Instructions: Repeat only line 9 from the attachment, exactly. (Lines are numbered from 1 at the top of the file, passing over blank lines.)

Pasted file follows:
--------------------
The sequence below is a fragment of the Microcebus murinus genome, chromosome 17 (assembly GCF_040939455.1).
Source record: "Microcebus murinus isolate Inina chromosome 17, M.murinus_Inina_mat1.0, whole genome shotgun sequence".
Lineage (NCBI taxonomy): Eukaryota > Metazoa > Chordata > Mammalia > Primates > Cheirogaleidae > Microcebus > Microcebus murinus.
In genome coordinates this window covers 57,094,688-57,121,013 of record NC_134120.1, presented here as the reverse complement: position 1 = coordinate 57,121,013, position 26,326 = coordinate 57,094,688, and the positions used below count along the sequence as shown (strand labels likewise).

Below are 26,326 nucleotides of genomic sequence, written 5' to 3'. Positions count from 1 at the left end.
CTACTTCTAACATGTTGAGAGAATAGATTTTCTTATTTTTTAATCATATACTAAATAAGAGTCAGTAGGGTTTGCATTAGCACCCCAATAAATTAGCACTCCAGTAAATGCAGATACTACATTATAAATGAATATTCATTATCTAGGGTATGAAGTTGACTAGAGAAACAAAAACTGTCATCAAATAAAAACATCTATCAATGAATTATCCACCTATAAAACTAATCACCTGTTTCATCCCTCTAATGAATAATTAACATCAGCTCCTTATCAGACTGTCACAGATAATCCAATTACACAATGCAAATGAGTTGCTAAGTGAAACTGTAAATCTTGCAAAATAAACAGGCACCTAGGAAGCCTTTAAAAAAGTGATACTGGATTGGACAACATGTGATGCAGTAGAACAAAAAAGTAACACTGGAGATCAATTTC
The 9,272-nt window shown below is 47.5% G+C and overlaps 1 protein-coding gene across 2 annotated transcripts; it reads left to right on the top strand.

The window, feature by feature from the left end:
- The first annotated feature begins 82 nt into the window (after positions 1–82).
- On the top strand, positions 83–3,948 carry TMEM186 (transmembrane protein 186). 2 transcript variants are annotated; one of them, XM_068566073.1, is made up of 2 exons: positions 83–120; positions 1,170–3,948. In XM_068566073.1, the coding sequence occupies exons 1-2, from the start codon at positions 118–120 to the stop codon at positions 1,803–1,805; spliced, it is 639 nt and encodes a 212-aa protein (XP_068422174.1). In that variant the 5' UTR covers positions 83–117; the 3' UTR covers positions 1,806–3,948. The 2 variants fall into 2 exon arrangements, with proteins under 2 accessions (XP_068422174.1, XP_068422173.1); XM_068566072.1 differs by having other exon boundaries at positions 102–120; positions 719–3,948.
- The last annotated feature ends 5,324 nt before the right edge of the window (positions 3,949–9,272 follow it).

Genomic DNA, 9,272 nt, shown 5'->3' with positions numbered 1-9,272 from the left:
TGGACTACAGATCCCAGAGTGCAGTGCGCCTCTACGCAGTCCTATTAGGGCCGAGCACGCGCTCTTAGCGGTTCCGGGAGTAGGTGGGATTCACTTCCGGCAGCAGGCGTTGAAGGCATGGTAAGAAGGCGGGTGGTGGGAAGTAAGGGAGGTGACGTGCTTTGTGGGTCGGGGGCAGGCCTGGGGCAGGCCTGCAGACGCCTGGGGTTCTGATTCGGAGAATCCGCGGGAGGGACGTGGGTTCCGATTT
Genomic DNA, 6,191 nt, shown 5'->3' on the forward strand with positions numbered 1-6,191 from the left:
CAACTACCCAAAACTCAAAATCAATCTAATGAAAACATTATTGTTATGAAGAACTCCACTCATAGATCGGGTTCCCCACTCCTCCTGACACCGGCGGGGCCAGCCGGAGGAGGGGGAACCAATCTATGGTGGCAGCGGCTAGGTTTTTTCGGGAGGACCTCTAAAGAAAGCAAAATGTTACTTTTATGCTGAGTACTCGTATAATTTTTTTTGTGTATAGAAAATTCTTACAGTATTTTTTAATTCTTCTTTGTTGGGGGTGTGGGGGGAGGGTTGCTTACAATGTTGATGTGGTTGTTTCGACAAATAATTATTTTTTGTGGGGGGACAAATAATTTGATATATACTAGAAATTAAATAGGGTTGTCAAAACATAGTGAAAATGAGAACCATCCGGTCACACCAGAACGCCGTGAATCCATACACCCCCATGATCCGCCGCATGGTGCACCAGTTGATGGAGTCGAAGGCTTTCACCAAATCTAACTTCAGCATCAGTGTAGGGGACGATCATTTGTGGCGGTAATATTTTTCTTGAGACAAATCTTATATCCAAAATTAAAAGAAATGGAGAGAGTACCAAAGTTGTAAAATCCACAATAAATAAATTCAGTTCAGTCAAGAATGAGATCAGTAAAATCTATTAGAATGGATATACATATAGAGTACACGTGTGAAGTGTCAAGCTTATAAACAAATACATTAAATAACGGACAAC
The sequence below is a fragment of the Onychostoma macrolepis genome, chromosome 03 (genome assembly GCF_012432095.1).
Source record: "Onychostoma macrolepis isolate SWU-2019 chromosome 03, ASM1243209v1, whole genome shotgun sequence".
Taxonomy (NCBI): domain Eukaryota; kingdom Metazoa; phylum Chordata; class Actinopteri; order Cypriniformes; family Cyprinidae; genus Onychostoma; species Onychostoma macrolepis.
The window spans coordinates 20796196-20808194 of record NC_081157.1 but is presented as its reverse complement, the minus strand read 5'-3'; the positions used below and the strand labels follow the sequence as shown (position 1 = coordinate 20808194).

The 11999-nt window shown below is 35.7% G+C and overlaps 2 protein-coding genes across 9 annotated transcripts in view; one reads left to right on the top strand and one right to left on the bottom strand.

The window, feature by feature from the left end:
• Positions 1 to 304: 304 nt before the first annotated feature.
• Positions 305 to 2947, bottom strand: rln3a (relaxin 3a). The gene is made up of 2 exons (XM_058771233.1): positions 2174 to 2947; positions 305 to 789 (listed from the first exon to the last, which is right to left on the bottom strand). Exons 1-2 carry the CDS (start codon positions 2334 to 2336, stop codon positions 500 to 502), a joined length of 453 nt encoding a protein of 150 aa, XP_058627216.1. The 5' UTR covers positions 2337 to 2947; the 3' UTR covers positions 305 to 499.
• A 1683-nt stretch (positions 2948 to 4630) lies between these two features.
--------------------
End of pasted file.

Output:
- The first annotated feature begins 82 nt into the window (after positions 1–82).